Tuesday 5 February 2013

The Library that Lived: Victory for the people of Friern Barnet

The tale of Friern Barnet Library: what can you say that has not already been said? 

Perhaps today we'll let the pictures speak first. 

Arriving at the Library today: proof that direct action works - a stunning victory for and by the people of Friern Barnet, acheived by a partnership of local campaigners and the occupy movement.

Inside the library it was packed with residents, activists, occupiers, campaigners, camera crews, journalists - and one solitary representative from Barnet Council: Bill Murphy, another of our interim consultants, working as Assistant Director of Customer Services.

Where was Councillor Robert Rams, who has responsibilty for libraries? Or Leader Richard Cornelius?

TV news crew filming Barnet officer Bill Murphy as he was explaining that the council had found a new source of money from One Barnet 'savings' and could now manage without selling the library. (Mrs Angry making impertinent faces behind his back, and observing loudly that this was 'RUBBISH' ... )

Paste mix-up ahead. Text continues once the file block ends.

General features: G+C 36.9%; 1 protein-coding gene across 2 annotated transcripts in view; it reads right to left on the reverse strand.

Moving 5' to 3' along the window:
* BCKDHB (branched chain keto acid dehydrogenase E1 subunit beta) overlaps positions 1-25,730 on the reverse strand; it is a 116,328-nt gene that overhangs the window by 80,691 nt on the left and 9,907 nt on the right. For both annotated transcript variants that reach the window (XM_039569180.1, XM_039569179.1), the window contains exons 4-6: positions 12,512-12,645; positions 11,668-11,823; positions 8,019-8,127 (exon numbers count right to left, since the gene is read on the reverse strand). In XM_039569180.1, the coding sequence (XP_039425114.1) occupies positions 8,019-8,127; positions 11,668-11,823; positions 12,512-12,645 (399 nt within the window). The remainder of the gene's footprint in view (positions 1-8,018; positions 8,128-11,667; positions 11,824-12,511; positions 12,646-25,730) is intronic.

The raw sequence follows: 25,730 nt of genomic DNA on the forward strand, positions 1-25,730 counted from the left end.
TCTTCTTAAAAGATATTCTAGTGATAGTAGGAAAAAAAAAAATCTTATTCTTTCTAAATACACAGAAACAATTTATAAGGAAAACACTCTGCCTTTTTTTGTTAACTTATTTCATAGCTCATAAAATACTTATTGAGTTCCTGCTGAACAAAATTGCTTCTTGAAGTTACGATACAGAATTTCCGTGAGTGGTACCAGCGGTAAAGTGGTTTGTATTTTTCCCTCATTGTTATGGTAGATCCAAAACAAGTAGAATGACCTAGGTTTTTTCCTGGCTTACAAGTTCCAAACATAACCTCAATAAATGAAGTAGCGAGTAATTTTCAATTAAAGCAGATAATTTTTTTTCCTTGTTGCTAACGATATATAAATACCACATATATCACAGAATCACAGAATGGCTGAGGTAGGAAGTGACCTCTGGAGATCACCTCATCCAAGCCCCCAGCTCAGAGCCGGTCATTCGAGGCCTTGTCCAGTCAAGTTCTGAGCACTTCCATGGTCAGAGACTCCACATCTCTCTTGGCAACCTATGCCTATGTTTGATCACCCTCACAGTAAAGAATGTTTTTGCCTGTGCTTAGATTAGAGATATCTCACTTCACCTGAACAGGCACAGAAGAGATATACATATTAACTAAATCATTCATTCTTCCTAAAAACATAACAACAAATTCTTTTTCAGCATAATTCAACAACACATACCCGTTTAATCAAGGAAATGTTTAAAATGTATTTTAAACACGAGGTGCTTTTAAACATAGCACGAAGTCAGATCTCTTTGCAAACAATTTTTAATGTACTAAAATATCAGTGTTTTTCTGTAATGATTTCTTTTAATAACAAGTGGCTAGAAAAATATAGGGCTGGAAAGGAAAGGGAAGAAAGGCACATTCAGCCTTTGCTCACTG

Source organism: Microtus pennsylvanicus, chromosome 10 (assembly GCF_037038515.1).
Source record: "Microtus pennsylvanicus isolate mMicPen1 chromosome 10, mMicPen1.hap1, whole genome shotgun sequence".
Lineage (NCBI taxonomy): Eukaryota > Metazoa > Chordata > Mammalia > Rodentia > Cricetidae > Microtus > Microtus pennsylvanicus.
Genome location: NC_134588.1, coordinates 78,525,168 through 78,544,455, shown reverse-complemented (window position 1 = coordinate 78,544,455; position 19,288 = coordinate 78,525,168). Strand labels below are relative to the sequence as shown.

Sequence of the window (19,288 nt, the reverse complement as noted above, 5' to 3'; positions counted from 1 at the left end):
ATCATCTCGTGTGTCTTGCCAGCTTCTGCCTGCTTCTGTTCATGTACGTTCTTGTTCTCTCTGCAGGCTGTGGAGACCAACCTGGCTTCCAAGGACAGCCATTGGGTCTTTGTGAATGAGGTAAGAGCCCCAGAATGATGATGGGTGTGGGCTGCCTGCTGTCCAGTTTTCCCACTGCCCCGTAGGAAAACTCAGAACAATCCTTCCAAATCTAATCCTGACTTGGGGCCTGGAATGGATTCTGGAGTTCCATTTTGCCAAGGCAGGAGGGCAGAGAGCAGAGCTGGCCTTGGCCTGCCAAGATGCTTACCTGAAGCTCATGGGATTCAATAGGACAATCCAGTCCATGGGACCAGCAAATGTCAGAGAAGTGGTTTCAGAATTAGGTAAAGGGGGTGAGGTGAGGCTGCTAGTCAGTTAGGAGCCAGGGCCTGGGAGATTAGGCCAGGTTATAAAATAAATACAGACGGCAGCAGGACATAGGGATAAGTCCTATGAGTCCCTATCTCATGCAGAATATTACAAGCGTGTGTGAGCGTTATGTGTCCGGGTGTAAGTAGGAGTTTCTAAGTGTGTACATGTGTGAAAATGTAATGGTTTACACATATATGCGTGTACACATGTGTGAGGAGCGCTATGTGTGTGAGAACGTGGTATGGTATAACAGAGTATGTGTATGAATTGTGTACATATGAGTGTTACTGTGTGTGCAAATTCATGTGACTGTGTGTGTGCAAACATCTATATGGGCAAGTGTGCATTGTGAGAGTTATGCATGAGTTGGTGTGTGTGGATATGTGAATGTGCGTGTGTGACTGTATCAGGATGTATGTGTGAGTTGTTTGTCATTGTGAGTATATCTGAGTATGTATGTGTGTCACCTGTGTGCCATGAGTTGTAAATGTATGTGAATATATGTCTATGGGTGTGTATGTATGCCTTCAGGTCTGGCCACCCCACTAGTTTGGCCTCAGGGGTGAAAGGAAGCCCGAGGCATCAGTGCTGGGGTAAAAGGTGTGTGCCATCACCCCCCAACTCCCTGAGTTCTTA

Residents made a ritual tour of the village green and cherry tree outside the library

Rabbi Jeffrey Newman,  trustee of the new community library

                                                         and we did, didn't we?


Occupier Phoenix addresses the crowd 

In his address to the gathering, Phoenix spoke passionately about the wider issue of the threat to libraries, and the need to preserve our public library service. He has always urged everyone to continue to fight for the retention of professional library support from Barnet, and this is a crucial point for many of us who celebrate the saving of the library building, but furiously condemn the actions of Barnet Council in their assault on our library service, and the removal of professional posts from the library structure.